Tiger production ran from August of 1942 into August of 1944 to which 1,350 examples were ultimately delivered. The complicated design nature of the Tiger ensured that she would never be produced in any great number - at least enough to affect the tide of the war in Berlin's favor. Between the thousand+ Tiger examples, there inevitably appeared slight variations in design as each factory made required or improvised changes to suit German needs or shortages of some components.
The Tiger Maybach Engine
The initial 250 Tigers were fitted with the Maybach HL 210 P30 engine fielding a 650-horsepower output. After the 250th example, Tiger's switched to the Maybach HL 230 P45 series which beefed up output to 700 horsepower. These Maybach engines were reengineered from existing (and proven) aircraft powerplants and proved suitable for mounting on medium and heavy tanks of the German Army. The HL 230 P45 was the same engine as used on the Panther. Operational range was in the vicinity of 85 miles on-road whereas this value dropped excessively off-road to just 40 miles if the commander was lucky. German reports state a Tiger could be run for just 2.5 hours before needing refueling. As such, many Tiger tanks were lost in combat simply because their crews ran out of fuel. These were therefore abandoned and blown up to prevent capture by the enemy.
Due to the limitations of the Maybach engine, self-driving was a near impossibility so transportation to fronts was by rail car when possible though this event required much preparation to make possible. Routes involving use of Tiger tanks were, therefore, preplanned to the last detail to make note of impassable bridges or tight European roadways. Tigers were also rated at a 24 mile-per-hour top speed making them decidedly slow in keeping up with a mobile, flexible front.
Tiger Production Changes
Following the 391th Tiger, a new turret sporting a redesigned commander's cupola was introduced, this cupola not unlike that as found on the Panther series. A gun barrel clamp was added and an escape hatch was cut out of the rear of the turret. In June of 1943, a mount for an anti-aircraft MG34 machine gun was fitted to a slightly revised cupola to help improve defense and, in August, only one headlight was featured on the upper hull. After the 800th Tiger was built, production went on to include steel-rimmed road wheels, doing away with the rubber-tired ones of the original. The last 54 or so Tigers featured much rebuilding thanks to the deteriorating war situation for Germany - damaged hulls were regularly salvaged and reused when possible and new turrets (at least 22 new ones) were constructed to fill the ranks of the fallen.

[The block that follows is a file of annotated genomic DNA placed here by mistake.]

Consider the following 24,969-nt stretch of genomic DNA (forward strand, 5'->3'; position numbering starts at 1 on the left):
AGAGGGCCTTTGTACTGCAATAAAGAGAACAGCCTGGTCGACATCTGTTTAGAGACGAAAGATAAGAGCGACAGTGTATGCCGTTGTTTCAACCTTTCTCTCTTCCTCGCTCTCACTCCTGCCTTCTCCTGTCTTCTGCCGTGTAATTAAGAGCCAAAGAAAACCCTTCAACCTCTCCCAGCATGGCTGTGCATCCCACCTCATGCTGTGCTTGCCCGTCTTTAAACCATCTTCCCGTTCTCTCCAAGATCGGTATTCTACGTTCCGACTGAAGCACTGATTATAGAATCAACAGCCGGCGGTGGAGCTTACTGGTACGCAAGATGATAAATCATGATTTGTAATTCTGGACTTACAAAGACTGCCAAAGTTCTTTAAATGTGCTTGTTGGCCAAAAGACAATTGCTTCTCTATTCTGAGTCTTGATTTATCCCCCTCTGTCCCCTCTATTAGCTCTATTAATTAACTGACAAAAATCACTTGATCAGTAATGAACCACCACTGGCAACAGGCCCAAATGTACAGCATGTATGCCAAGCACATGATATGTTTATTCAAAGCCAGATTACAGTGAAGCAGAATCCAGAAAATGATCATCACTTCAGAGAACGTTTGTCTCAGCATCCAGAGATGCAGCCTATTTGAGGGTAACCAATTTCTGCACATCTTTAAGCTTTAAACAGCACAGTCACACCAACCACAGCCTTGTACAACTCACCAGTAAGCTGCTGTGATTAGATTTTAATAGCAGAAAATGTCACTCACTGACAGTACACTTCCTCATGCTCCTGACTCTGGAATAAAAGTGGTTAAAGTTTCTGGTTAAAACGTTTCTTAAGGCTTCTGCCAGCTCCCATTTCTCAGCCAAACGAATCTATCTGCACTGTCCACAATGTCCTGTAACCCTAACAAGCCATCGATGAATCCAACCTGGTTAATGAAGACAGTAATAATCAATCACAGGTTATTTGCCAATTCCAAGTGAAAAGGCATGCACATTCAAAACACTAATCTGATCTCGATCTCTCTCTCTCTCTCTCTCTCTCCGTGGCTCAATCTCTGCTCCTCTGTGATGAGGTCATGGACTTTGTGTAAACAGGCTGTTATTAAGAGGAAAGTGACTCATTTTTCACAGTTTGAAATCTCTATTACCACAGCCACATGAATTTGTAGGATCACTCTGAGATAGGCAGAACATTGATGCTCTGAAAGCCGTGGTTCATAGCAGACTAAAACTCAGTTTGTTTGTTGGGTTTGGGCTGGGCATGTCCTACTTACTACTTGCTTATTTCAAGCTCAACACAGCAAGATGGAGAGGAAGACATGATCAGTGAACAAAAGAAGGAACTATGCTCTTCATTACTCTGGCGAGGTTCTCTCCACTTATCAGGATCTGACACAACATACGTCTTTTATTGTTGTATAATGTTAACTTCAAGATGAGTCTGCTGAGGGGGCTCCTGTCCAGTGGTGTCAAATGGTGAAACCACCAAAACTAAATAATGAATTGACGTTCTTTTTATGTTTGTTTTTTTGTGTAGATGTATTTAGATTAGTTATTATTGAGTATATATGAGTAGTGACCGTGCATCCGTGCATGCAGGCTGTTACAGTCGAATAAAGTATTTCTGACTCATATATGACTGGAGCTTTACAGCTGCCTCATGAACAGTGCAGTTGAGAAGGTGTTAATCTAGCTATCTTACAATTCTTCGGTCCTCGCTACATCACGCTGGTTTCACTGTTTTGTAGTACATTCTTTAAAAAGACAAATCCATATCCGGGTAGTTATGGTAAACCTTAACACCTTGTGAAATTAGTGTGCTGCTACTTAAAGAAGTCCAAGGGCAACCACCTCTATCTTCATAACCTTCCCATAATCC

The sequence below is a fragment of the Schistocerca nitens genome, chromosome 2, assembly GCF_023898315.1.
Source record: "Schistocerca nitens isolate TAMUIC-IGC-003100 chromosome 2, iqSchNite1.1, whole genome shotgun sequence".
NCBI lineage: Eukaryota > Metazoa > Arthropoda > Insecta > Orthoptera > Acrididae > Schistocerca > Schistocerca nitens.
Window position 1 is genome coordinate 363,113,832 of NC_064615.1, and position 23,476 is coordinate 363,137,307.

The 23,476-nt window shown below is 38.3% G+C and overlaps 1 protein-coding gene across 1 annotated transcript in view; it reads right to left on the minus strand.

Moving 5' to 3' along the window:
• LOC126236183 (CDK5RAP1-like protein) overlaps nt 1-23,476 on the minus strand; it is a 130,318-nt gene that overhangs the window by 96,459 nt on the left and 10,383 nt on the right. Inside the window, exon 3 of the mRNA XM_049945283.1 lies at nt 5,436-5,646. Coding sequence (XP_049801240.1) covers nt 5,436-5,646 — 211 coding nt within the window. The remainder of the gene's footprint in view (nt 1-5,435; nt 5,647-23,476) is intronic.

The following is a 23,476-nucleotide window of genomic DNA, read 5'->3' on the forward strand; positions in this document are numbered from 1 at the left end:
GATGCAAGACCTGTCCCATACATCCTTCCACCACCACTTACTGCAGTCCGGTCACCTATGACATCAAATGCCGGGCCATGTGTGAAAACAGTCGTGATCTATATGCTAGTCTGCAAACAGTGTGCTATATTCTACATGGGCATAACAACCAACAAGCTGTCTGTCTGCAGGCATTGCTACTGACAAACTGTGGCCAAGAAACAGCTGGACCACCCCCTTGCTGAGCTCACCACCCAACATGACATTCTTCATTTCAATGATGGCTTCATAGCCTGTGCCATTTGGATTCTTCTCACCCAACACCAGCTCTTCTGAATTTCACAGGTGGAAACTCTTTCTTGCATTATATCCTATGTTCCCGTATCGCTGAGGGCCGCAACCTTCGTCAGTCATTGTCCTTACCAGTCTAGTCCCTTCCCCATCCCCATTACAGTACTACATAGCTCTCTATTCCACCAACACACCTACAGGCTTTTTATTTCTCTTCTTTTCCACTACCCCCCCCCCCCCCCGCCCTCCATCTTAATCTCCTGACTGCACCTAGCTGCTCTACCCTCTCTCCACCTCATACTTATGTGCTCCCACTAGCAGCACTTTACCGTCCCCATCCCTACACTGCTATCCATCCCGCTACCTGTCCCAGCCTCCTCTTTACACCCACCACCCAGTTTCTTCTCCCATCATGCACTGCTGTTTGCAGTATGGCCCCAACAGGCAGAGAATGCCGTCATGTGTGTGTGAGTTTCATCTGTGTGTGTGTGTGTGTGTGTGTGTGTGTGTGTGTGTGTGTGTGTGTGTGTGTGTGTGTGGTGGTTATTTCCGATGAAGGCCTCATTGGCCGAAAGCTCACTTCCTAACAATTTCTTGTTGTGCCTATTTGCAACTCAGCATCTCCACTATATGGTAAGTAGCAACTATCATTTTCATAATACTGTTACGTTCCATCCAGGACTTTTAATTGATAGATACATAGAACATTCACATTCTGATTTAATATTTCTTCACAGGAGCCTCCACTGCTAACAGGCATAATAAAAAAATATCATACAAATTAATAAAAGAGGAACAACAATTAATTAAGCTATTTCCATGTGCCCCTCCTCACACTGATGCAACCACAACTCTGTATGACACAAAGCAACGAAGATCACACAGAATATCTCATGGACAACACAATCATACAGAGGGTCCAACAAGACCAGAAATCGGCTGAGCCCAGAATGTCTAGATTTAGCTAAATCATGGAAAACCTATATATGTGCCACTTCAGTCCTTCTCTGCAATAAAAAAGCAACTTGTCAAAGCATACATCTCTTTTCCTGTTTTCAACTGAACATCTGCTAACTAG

Tiger Tank Variants
The early Tiger production series became the PzKpfW VI Ausf. H which sported a tropical system above the engine to facilitate activities in hotter desert climates such as those encountered in North Africa. Additionally, this Tiger form was given some deep water fording capability. The PzKpfW IV Ausf. E became the Tiger norm after February of 1944 and did away with the Ausf. H additions. In true German fashion, the hull of the Tiger tank was used to further other German Army requirements. This included its own Armored Recovery Vehicle (ARV) as the Tiger tank itself weighed more than any available recovery tractors then in service - a specialized Tiger was designed to pull other Tigers. A command tank existed as the "Befehlspanzer Tiger" with additional communications equipment. The "Sturmtiger" utilized the Tiger chassis while mounting a 380mm naval rocket-launching main gun to utterly destroy standing structures.
Tiger Tank Walk-Around
Design of the Tiger proved highly conventional for the time. Interestingly, its appearance was dominated by straight-angled armor plating across all major facings, this in contrast to the sloped armor of the Panther series. The hull sported a slab-sided superstructure with a short, sloped glacis plate. The glacis plate was forged to become 61mm thick and sloped by 80 degrees for ballistics protection. The plate ran up to the base of the forward superstructure plate (this plate sloped at just 10 degrees) and ran down to form a sloped hull underside. The forward hull underside was 102mm thick and sloped 24 degrees. The superstructure front panel facing was 102mm thick while the hull underside and roof front and rear quadrants were left thin at just 26mm. Side hull armor was 80mm thick with no sloping.
The superstructure sides hung over the wide track systems. The tracks were designed deliberately wider than previous German tank incarnations for improved traction and weight displacement. Such a design measure allowed a heavy vehicle to cross over softer terrains with some relative ease by spreading out the weight. This is not to say that the Tiger was impervious to getting stuck in mud and snow but this design element certainly helped her avoid it on occasion. Tigers were fitted with an overlapping road wheel arrangement similar to that as found on the Panther. The elevated drive sprocket was held at the front of the hull with the track idler at the rear, near the engine. In terms of mobility, the Tiger actually fared quite well given its heavy tank classification. The torsion bar suspension system - a German tank staple - also attributed to the Tiger's above average mobility.
Major Hull Compartments
The engine compartment roof at the rear was slotted for cooling needs and vertical exhaust systems were installed along the rear hull facing which itself was slightly angled inwards towards its bottom edge. The engine was covered over in a slightly-sloped (8-degrees) plate measuring in at 82mm in thickness. Crew accommodations amounted to five personnel that included the driver, radio operator, tank commander, gunner and loader. The driver maintained a position in the front left of the hull while the radio operator was to his right. The transmission system cover divided this forward compartment to space the two crewmembers apart. Each member was afforded his own access hatch along the forward top of the hull roof. The driver viewed the outside world through a vision block directly forward while the radio operator manned a 7.92mm MG34 bow-mounted machine gun with integrated sighting equipment.